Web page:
Pitara Kids Network

Hi-tech Schools

Where: Guizhou province, China

July 15, 2000: This face appeared in the Wall Street Journal, a business newspaper in the US. What is so great about this face that it was written about in a newspaper.

The face belongs to Bi-Jiangang, a 36-year-old man, who has brought about a huge change in the school system in China. He has started a school, called the Qiannan Computer School, which teaches computer skills to poor teenagers of the Guizhou province.

Hi-tech Schools [Illustrations by Sudheer Nath]
What is unique about this school is that it is so different from the schools that existed in China till now. Earlier, schools in China were only run by the government and children were trained to work for the government. And very few of these students – 4 per cent — passed out and got admitted into the university. As the universities could admit only a limited number of students.

Since the students were being trained for a certain kind of job, the syllabus was very boring for children who were not interested in the subject. And the people who decided what is to be taught never made any changes in the syllabus.

But Bi-Jiangang’s school is different. Teachers are paid on merit, the school advertises on television and its textbooks are based on the latest trends in the fast-changing hi-tech world. It also allows students to practise on the computer for two-hours everyday, rather than simply expecting them to cram up facts in their text-books.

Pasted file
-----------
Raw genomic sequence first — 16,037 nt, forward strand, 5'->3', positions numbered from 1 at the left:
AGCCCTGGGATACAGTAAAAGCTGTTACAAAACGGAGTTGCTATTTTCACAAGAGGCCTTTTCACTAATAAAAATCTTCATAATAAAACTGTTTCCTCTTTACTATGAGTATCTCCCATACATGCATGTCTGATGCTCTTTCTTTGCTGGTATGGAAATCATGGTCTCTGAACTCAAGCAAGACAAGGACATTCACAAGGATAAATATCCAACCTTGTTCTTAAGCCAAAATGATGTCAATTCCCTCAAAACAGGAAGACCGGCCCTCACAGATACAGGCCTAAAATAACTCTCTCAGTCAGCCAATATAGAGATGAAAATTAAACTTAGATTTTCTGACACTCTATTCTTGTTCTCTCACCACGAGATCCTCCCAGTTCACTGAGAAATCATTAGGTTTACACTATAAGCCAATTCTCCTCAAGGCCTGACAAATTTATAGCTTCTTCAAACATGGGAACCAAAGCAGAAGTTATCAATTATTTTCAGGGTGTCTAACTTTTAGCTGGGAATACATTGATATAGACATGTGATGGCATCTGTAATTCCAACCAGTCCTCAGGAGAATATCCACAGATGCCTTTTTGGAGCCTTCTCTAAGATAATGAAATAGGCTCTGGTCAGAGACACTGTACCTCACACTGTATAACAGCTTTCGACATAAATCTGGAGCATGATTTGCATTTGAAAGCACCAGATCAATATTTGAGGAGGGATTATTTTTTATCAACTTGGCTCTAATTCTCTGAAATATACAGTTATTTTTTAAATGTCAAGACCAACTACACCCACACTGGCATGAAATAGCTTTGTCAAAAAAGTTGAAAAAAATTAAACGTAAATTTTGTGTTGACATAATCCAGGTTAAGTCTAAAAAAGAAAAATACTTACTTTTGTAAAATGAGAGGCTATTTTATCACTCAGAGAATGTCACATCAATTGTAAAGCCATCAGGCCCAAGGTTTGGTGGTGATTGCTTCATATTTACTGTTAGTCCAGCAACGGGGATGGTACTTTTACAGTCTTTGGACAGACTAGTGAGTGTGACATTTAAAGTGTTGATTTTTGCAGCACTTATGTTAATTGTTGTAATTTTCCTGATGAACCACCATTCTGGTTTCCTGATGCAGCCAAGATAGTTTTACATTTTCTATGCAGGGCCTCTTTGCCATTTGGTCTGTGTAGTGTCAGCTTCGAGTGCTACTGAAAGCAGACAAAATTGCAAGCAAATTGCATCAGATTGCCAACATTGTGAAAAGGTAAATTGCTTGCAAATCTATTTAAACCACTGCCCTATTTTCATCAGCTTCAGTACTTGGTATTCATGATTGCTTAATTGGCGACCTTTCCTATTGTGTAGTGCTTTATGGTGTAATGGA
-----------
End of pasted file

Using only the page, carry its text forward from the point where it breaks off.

Due to its focus on performance, the school is doing much better than any other in the neighbourhood.. It has been scoring high in national computer-skills tests. When hiring new recruits, companies consider the results of these tests. And hire Bi’s students.

The students are also very pleased because of all the attention they are getting. Most of them realise that this is their only chance to prove themselves. The families of some of these kids have gone to the extent of selling their cattle to cover the charge for the tuition fee in Bi’s school.

As more and more people got interested in the kind of school Bi has started, about 60,000 of them have sprung up all over China. And now, they are pushing their government-run rivals to bring about changes.

The Wall Street Journal reports that the Chinese government is actually happy with this turn of events. Because the government-run universities can give admission to only 10 per cent of all high-school graduates. Which means very few students manage to get educated for jobs. So the government wants partners to help change the system. Young, dynamic people who can look at the old problem and devise new, exciting solutions. People ike Bi Jiangang. So keen is the government that last year, Chinese Premier Zhu Rongji praised private schools at a national education conference.